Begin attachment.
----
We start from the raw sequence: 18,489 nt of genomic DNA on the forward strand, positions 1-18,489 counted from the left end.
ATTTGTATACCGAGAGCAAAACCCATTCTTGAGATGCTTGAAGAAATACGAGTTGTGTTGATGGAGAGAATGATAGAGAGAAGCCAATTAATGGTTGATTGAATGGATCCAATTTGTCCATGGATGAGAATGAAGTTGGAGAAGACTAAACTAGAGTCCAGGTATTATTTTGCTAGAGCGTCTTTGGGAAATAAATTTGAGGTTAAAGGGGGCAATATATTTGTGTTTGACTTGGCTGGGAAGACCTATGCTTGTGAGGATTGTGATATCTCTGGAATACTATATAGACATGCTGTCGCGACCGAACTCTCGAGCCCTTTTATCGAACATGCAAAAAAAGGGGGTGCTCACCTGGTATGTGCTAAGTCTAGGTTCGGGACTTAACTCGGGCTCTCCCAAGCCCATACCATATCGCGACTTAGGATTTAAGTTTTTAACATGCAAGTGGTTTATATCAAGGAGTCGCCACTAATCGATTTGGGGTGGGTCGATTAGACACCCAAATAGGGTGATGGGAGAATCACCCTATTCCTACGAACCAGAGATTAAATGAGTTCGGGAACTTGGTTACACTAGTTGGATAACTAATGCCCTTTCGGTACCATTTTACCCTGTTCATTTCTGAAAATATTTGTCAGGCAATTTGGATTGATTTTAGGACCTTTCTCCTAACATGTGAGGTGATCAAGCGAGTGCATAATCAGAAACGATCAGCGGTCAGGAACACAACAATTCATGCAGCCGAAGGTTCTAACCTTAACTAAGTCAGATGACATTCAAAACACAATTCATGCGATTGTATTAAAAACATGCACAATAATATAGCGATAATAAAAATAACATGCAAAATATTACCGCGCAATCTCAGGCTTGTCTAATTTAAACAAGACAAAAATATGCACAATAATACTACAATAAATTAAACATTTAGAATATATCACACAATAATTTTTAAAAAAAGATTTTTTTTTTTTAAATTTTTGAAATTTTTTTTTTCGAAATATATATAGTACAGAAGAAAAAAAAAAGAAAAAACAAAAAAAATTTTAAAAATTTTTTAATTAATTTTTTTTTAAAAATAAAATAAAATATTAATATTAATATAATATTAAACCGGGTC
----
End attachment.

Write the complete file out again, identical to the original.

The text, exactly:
We start from the raw sequence: 18,489 nt of genomic DNA on the forward strand, positions 1-18,489 counted from the left end.
ATTTGTATACCGAGAGCAAAACCCATTCTTGAGATGCTTGAAGAAATACGAGTTGTGTTGATGGAGAGAATGATAGAGAGAAGCCAATTAATGGTTGATTGAATGGATCCAATTTGTCCATGGATGAGAATGAAGTTGGAGAAGACTAAACTAGAGTCCAGGTATTATTTTGCTAGAGCGTCTTTGGGAAATAAATTTGAGGTTAAAGGGGGCAATATATTTGTGTTTGACTTGGCTGGGAAGACCTATGCTTGTGAGGATTGTGATATCTCTGGAATACTATATAGACATGCTGTCGCGACCGAACTCTCGAGCCCTTTTATCGAACATGCAAAAAAAGGGGGTGCTCACCTGGTATGTGCTAAGTCTAGGTTCGGGACTTAACTCGGGCTCTCCCAAGCCCATACCATATCGCGACTTAGGATTTAAGTTTTTAACATGCAAGTGGTTTATATCAAGGAGTCGCCACTAATCGATTTGGGGTGGGTCGATTAGACACCCAAATAGGGTGATGGGAGAATCACCCTATTCCTACGAACCAGAGATTAAATGAGTTCGGGAACTTGGTTACACTAGTTGGATAACTAATGCCCTTTCGGTACCATTTTACCCTGTTCATTTCTGAAAATATTTGTCAGGCAATTTGGATTGATTTTAGGACCTTTCTCCTAACATGTGAGGTGATCAAGCGAGTGCATAATCAGAAACGATCAGCGGTCAGGAACACAACAATTCATGCAGCCGAAGGTTCTAACCTTAACTAAGTCAGATGACATTCAAAACACAATTCATGCGATTGTATTAAAAACATGCACAATAATATAGCGATAATAAAAATAACATGCAAAATATTACCGCGCAATCTCAGGCTTGTCTAATTTAAACAAGACAAAAATATGCACAATAATACTACAATAAATTAAACATTTAGAATATATCACACAATAATTTTTAAAAAAAGATTTTTTTTTTTTAAATTTTTGAAATTTTTTTTTTCGAAATATATATAGTACAGAAGAAAAAAAAAAGAAAAAACAAAAAAAATTTTAAAAATTTTTTAATTAATTTTTTTTTAAAAATAAAATAAAATATTAATATTAATATAATATTAAACCGGGTC